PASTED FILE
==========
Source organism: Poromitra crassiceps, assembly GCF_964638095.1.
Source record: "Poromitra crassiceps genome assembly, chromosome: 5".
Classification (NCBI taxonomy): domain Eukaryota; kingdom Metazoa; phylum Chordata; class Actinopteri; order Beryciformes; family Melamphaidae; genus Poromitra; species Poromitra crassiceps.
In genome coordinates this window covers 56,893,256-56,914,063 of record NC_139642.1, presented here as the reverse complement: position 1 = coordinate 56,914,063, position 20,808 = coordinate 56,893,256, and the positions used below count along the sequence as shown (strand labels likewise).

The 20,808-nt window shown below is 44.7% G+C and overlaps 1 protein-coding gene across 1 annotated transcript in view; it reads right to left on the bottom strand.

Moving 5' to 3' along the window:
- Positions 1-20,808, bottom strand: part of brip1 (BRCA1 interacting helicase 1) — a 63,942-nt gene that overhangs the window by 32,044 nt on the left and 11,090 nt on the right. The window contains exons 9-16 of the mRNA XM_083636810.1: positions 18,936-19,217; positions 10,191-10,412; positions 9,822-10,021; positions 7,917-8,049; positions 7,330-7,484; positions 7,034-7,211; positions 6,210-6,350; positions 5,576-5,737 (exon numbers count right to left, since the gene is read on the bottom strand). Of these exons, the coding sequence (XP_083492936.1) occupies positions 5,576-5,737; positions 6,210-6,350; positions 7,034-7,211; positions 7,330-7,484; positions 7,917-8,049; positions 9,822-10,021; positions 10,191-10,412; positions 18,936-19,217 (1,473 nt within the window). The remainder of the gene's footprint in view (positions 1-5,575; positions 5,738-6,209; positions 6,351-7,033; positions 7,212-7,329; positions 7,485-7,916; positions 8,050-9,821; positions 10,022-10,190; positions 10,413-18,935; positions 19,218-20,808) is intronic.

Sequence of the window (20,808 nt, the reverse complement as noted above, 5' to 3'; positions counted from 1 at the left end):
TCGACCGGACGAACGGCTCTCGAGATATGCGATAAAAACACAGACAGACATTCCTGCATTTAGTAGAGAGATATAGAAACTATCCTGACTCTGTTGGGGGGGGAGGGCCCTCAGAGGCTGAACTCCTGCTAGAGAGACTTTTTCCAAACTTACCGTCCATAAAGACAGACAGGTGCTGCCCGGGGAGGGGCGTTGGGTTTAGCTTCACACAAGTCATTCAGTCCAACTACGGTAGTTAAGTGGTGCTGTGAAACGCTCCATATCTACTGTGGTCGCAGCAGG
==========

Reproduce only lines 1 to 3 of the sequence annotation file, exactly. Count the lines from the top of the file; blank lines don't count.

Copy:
Source organism: Poromitra crassiceps, assembly GCF_964638095.1.
Source record: "Poromitra crassiceps genome assembly, chromosome: 5".
Classification (NCBI taxonomy): domain Eukaryota; kingdom Metazoa; phylum Chordata; class Actinopteri; order Beryciformes; family Melamphaidae; genus Poromitra; species Poromitra crassiceps.